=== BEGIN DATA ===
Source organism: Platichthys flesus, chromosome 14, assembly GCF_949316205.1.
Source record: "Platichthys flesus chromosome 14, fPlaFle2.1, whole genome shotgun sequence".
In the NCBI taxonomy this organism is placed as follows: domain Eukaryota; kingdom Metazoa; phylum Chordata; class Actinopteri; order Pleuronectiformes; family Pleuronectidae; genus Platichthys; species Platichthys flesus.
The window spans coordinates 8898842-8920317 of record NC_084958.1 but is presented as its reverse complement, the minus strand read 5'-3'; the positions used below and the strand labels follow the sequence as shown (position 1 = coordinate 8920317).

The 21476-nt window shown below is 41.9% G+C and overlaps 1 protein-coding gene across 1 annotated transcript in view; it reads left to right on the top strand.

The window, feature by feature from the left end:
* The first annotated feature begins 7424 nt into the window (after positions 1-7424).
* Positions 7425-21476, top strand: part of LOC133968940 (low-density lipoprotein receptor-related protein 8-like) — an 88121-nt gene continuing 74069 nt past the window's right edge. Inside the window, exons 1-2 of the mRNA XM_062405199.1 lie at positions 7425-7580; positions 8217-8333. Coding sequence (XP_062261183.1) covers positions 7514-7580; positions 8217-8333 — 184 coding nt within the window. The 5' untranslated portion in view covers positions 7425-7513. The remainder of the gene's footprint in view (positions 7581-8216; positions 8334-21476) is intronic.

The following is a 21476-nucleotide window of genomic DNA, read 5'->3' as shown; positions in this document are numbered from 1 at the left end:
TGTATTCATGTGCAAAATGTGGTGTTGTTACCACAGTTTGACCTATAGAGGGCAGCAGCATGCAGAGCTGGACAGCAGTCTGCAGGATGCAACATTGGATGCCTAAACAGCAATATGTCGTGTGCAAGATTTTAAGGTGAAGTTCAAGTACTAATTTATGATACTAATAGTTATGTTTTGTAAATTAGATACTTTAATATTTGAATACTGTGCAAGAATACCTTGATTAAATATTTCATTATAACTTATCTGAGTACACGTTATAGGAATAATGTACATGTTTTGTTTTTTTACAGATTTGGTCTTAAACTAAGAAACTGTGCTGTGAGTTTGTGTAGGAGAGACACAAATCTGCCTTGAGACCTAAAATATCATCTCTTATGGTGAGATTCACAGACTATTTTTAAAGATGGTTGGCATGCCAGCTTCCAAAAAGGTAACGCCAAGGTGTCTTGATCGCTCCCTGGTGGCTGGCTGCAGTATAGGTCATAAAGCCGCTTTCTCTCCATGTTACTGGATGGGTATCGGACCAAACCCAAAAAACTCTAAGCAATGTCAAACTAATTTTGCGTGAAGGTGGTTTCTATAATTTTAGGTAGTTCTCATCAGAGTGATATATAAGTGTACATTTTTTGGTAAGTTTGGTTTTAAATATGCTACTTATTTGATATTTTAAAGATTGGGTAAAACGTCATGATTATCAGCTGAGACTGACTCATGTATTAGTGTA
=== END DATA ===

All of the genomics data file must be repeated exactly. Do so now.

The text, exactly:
Source organism: Platichthys flesus, chromosome 14, assembly GCF_949316205.1.
Source record: "Platichthys flesus chromosome 14, fPlaFle2.1, whole genome shotgun sequence".
In the NCBI taxonomy this organism is placed as follows: domain Eukaryota; kingdom Metazoa; phylum Chordata; class Actinopteri; order Pleuronectiformes; family Pleuronectidae; genus Platichthys; species Platichthys flesus.
The window spans coordinates 8898842-8920317 of record NC_084958.1 but is presented as its reverse complement, the minus strand read 5'-3'; the positions used below and the strand labels follow the sequence as shown (position 1 = coordinate 8920317).

The 21476-nt window shown below is 41.9% G+C and overlaps 1 protein-coding gene across 1 annotated transcript in view; it reads left to right on the top strand.

The window, feature by feature from the left end:
* The first annotated feature begins 7424 nt into the window (after positions 1-7424).
* Positions 7425-21476, top strand: part of LOC133968940 (low-density lipoprotein receptor-related protein 8-like) — an 88121-nt gene continuing 74069 nt past the window's right edge. Inside the window, exons 1-2 of the mRNA XM_062405199.1 lie at positions 7425-7580; positions 8217-8333. Coding sequence (XP_062261183.1) covers positions 7514-7580; positions 8217-8333 — 184 coding nt within the window. The 5' untranslated portion in view covers positions 7425-7513. The remainder of the gene's footprint in view (positions 7581-8216; positions 8334-21476) is intronic.

The following is a 21476-nucleotide window of genomic DNA, read 5'->3' as shown; positions in this document are numbered from 1 at the left end:
TGTATTCATGTGCAAAATGTGGTGTTGTTACCACAGTTTGACCTATAGAGGGCAGCAGCATGCAGAGCTGGACAGCAGTCTGCAGGATGCAACATTGGATGCCTAAACAGCAATATGTCGTGTGCAAGATTTTAAGGTGAAGTTCAAGTACTAATTTATGATACTAATAGTTATGTTTTGTAAATTAGATACTTTAATATTTGAATACTGTGCAAGAATACCTTGATTAAATATTTCATTATAACTTATCTGAGTACACGTTATAGGAATAATGTACATGTTTTGTTTTTTTACAGATTTGGTCTTAAACTAAGAAACTGTGCTGTGAGTTTGTGTAGGAGAGACACAAATCTGCCTTGAGACCTAAAATATCATCTCTTATGGTGAGATTCACAGACTATTTTTAAAGATGGTTGGCATGCCAGCTTCCAAAAAGGTAACGCCAAGGTGTCTTGATCGCTCCCTGGTGGCTGGCTGCAGTATAGGTCATAAAGCCGCTTTCTCTCCATGTTACTGGATGGGTATCGGACCAAACCCAAAAAACTCTAAGCAATGTCAAACTAATTTTGCGTGAAGGTGGTTTCTATAATTTTAGGTAGTTCTCATCAGAGTGATATATAAGTGTACATTTTTTGGTAAGTTTGGTTTTAAATATGCTACTTATTTGATATTTTAAAGATTGGGTAAAACGTCATGATTATCAGCTGAGACTGACTCATGTATTAGTGTA